Challenges: Setting aside the widespread enthusiasm by participating stakeholders momentarily, the sub-optimal performance shown by the majority of licensees from the 2003/4 class should evoke some caution. For a number of reasons but mostly due to funding challenges, no more than 50% of the marginal fields awarded in Nigeria have produced hydrocarbon, leaving observers pondering how successful bidders hope to attract capital as sources of funding for fossil fuels thin out across the globe. On their side, local banks who have shut their purses primarily due to over-exposure to the sector, draw little inspiration to further invest in this round at a time when unprecedentedly, the credit rating of giants like ExxonMobil has been downgraded by S & P due to its anaemic cash flow position thereby impacting the company’s ability to fund its capital projects and continue to pay dividends as the industry witnesses its bleakest outlook in history.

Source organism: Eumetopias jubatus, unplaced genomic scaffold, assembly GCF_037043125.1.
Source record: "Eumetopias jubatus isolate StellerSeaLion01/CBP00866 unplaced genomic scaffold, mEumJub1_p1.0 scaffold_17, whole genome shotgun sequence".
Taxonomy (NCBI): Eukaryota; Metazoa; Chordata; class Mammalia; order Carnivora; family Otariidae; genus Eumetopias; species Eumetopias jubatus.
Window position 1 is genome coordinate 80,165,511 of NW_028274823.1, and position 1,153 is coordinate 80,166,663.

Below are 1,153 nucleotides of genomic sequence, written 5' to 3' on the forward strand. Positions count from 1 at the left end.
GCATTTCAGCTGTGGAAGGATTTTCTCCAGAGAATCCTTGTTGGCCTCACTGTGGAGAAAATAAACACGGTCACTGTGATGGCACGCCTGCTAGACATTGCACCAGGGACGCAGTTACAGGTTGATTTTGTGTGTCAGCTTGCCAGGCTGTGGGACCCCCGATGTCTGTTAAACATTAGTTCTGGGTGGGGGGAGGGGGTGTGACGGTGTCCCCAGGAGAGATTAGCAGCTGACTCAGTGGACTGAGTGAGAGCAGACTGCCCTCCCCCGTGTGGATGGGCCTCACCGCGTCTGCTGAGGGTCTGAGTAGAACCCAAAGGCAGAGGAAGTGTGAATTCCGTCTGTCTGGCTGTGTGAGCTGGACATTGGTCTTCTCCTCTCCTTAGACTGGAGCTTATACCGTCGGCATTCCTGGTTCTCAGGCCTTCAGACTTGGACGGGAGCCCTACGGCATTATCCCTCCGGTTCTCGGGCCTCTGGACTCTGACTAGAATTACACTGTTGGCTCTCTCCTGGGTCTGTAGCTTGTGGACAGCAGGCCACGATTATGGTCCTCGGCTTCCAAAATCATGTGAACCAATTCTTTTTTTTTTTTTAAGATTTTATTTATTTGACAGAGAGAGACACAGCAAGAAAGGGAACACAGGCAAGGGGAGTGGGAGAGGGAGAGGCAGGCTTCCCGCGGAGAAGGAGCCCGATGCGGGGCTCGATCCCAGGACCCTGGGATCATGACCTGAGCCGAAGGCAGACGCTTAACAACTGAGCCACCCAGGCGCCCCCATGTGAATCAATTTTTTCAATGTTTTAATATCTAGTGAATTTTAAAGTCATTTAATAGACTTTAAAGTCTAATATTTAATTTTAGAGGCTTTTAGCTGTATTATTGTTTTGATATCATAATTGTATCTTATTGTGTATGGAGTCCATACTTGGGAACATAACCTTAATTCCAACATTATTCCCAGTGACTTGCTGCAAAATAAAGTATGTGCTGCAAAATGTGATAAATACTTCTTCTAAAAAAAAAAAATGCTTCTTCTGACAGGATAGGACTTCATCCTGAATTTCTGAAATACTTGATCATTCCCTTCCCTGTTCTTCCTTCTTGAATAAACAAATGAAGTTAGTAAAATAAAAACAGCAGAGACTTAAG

Among the class of 2003, approximately 47% of those licensees that attained production partnered with foreign entities, at one point or the other in their development journeys with 23% funded through financing and technical services partnerships with international players. Notably, 55% of gross daily liquid production from marginal fields comes from assets initially funded by foreign entities. This fact assumedly raises a glimmer of hope that if replicated, the model of seeking avenues to partner with foreign entities under similar arrangements could bode well for current bidders.